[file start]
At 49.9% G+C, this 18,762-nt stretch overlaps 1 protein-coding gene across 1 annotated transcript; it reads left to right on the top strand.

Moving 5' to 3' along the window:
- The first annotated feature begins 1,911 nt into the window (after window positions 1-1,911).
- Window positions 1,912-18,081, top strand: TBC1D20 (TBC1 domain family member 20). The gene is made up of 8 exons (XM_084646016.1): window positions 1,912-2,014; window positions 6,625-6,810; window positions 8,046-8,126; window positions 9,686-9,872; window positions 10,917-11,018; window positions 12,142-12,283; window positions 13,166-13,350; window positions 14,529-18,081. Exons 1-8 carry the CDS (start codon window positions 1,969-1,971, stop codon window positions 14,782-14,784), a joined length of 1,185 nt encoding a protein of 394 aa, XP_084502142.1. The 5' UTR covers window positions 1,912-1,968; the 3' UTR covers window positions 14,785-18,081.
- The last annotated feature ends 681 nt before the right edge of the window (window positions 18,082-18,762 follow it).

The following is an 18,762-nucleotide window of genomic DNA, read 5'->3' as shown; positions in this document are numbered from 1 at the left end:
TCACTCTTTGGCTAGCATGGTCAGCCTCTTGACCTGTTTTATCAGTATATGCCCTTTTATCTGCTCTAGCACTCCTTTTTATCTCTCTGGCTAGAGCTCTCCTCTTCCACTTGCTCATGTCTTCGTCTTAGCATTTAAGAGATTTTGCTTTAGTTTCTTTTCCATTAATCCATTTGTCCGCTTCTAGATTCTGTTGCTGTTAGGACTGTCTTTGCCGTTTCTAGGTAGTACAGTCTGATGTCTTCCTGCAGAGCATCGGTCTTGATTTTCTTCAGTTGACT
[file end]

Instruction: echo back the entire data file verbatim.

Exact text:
At 49.9% G+C, this 18,762-nt stretch overlaps 1 protein-coding gene across 1 annotated transcript; it reads left to right on the top strand.

Moving 5' to 3' along the window:
- The first annotated feature begins 1,911 nt into the window (after window positions 1-1,911).
- Window positions 1,912-18,081, top strand: TBC1D20 (TBC1 domain family member 20). The gene is made up of 8 exons (XM_084646016.1): window positions 1,912-2,014; window positions 6,625-6,810; window positions 8,046-8,126; window positions 9,686-9,872; window positions 10,917-11,018; window positions 12,142-12,283; window positions 13,166-13,350; window positions 14,529-18,081. Exons 1-8 carry the CDS (start codon window positions 1,969-1,971, stop codon window positions 14,782-14,784), a joined length of 1,185 nt encoding a protein of 394 aa, XP_084502142.1. The 5' UTR covers window positions 1,912-1,968; the 3' UTR covers window positions 14,785-18,081.
- The last annotated feature ends 681 nt before the right edge of the window (window positions 18,082-18,762 follow it).

The following is an 18,762-nucleotide window of genomic DNA, read 5'->3' as shown; positions in this document are numbered from 1 at the left end:
TCACTCTTTGGCTAGCATGGTCAGCCTCTTGACCTGTTTTATCAGTATATGCCCTTTTATCTGCTCTAGCACTCCTTTTTATCTCTCTGGCTAGAGCTCTCCTCTTCCACTTGCTCATGTCTTCGTCTTAGCATTTAAGAGATTTTGCTTTAGTTTCTTTTCCATTAATCCATTTGTCCGCTTCTAGATTCTGTTGCTGTTAGGACTGTCTTTGCCGTTTCTAGGTAGTACAGTCTGATGTCTTCCTGCAGAGCATCGGTCTTGATTTTCTTCAGTTGACT